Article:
My depression was a reaction to losing my health, my partner, my home and my work life. Fair enough, and true enough, at one level.
But I’ve been reading up on psychoanalysis recently, and a possible psychoanalytic interpretation is this:
To lose belief in a world which is just – a world in which you get what you deserve – would be too frightening (it’s very important, this, and we will come back to it later). So instead I chose to believe that I had not been good, and thus that I deserved the punishment I had been given. This is a classic depressive position. It leaves your beliefs intact; you merely have to sacrifice your sense of self worth. (Bye!)
Did I really believe this? Certainly not consciously. I do remember feeling a lot of loss, frustration and despair. I remember looking in the mirror (crying, of course, out-of-control crying, but even that seemed an inadequate expression of the screaming inside of me) and thinking: how did this all happen to me?
So, yeah, I was sad and I was sad that I’d been made sad. My best take on my depression is that it was down to a loss of belief in a just, safe world and in my ability to control that world, if that’s not too much of a compromise position.
I don’t want to gloss over the depression, although that’s not what this post was supposed to be about. I will say three things on the subject: first, it was extremely unpleasant. Second, due to the severe state of my ME, it had excellent source material with which to work: the dark thoughts seemed very real. Finally, I don’t think you can solve a mental health problem simply and neatly and never worry about it again. Those types of feelings tend to return whenever my health worsens, and it’s a case of remaining watchful without getting stressed or anxious about it, that wonderful trap which besets the over-thinker.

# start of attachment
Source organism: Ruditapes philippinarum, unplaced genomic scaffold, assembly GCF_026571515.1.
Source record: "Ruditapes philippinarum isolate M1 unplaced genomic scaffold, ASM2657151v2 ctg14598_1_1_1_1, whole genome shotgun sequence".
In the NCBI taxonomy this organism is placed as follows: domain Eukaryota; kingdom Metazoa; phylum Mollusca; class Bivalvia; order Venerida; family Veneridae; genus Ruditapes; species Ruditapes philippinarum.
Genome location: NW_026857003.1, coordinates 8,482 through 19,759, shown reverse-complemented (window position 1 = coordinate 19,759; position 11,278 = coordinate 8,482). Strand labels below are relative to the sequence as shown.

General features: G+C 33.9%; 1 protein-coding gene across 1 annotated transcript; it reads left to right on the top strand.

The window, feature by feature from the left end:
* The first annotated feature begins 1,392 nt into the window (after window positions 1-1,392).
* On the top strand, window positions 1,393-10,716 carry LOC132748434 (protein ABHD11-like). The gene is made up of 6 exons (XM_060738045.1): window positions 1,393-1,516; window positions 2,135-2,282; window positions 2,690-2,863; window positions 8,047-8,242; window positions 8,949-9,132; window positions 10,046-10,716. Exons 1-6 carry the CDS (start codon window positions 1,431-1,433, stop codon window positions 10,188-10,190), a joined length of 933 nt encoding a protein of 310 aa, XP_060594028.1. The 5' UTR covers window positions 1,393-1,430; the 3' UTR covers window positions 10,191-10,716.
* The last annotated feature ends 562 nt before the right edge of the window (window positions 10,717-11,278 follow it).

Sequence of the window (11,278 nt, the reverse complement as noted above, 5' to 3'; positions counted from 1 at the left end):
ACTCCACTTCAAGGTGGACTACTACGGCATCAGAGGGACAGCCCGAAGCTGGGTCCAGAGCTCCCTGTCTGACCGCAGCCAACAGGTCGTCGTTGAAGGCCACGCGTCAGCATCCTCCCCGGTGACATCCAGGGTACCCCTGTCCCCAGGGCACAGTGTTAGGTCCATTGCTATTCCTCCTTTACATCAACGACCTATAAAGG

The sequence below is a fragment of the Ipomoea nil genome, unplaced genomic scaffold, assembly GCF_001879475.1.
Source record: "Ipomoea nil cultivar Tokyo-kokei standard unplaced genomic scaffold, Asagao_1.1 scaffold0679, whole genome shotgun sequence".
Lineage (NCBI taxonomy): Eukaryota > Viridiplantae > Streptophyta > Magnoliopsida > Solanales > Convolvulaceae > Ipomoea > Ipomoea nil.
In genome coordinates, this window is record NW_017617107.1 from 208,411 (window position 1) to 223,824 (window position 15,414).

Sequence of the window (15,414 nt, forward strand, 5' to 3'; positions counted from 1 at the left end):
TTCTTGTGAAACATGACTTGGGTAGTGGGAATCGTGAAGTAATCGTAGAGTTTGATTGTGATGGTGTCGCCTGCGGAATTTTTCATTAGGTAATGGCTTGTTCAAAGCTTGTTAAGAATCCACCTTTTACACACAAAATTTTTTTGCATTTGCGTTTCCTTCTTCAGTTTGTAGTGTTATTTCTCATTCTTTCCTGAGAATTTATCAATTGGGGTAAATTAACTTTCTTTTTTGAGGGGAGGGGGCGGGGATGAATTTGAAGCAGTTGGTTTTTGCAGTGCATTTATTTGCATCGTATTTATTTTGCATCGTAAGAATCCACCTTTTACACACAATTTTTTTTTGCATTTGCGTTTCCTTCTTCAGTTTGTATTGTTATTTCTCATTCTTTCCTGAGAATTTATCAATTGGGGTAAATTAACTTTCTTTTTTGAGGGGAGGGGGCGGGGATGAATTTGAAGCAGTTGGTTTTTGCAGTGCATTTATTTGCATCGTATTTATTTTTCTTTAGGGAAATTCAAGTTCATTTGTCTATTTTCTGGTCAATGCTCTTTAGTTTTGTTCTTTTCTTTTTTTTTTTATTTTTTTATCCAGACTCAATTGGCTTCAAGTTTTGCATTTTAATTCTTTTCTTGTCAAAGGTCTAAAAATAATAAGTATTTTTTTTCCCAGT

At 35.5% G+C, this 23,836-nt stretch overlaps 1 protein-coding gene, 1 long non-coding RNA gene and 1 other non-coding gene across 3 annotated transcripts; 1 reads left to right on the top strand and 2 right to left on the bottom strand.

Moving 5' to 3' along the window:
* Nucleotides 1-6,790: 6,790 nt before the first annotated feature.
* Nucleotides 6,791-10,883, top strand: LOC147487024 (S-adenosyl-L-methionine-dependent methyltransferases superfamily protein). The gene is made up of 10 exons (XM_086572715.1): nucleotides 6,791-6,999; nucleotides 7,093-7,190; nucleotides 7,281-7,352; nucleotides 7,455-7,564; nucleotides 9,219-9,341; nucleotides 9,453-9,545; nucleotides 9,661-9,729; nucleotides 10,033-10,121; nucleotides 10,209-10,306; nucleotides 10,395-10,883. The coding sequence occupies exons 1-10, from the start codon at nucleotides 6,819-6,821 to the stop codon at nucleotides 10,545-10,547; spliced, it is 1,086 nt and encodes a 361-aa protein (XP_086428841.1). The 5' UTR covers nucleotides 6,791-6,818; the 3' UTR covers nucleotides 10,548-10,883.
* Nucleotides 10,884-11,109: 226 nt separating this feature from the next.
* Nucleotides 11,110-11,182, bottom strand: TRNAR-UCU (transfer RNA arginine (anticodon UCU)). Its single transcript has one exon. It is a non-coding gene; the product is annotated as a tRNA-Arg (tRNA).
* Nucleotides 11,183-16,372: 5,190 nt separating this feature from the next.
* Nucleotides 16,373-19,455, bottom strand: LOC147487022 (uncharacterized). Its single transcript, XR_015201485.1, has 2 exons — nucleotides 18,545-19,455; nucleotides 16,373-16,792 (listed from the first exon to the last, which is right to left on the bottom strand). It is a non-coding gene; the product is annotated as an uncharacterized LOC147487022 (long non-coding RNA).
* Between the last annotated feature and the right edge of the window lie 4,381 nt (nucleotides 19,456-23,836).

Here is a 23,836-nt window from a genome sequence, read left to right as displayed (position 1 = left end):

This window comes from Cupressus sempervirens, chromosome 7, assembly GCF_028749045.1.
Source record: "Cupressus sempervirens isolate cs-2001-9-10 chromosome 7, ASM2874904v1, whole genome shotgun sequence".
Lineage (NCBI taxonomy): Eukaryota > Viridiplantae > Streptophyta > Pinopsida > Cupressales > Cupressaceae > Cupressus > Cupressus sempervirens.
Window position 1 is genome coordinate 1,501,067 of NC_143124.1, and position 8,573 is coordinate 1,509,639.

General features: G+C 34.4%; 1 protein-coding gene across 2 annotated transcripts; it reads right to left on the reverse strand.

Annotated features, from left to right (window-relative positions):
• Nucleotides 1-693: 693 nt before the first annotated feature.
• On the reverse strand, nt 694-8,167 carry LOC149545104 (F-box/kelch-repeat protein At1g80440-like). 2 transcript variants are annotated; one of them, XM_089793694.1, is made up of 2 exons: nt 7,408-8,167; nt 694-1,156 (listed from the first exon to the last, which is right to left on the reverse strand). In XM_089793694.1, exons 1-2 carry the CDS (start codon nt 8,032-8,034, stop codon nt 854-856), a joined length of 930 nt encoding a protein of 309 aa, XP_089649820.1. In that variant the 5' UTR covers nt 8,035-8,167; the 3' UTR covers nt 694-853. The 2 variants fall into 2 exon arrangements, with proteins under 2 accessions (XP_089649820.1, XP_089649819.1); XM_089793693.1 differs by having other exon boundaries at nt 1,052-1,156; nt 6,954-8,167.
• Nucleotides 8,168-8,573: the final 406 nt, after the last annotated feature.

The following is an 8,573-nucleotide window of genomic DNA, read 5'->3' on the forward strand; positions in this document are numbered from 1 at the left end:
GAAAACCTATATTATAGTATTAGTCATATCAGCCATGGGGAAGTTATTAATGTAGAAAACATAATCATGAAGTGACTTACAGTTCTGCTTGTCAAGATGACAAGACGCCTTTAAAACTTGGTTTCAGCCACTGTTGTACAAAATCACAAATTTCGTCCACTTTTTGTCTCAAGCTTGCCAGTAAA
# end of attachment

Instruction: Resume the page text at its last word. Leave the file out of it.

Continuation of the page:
(Another aside, following a twitter discussion: it may also be that the misfiring biology behind ME/CFS helps to create some of these issues – perhaps I overthink because I have ME! Some people with ME report experiencing the physical symptoms of anxiety without the emotion behind it, which may be the sympathetic nervous system in overdrive; although naturally we also sometimes experience both emotion and physical manifestation. I’ve also noticed that on the first day of a bad relapse I always get a drastic change in mood that feels ‘chemical’, in the same way that PMT does.)
Anyway, good news: I was lucky enough to be depressed for a relatively short time. I came to see what was wrong with me – it took a while because I was convinced that my feelings were a completely normal reaction to being dumped whilst horribly ill, which of course they were, in a sense – but with the help of my loved ones I realised that I was clinically depressed.
The GP was great, we found some drugs that worked, and in tandem I tried to change my patterns of thinking – as we have already established, I’m nothing if not a trier. And here’s where I’ve ended up as far as belief systems go: bad things happen and that is OK. Lots of good things happen too. (Hurrah!)
None of what happened to me is my fault. All of it is really bloody bad luck, although I am well aware that plenty of shitty things happen to other people. Bad things happen, and that is OK; good things happen too.
As if to illustrate the point, there is bad news here, too, as well as good. The bad news is that we haven’t even got to the worst part of the blame game yet. And that, my friends, we shall discuss in Part Three.
To be continued. Obviously.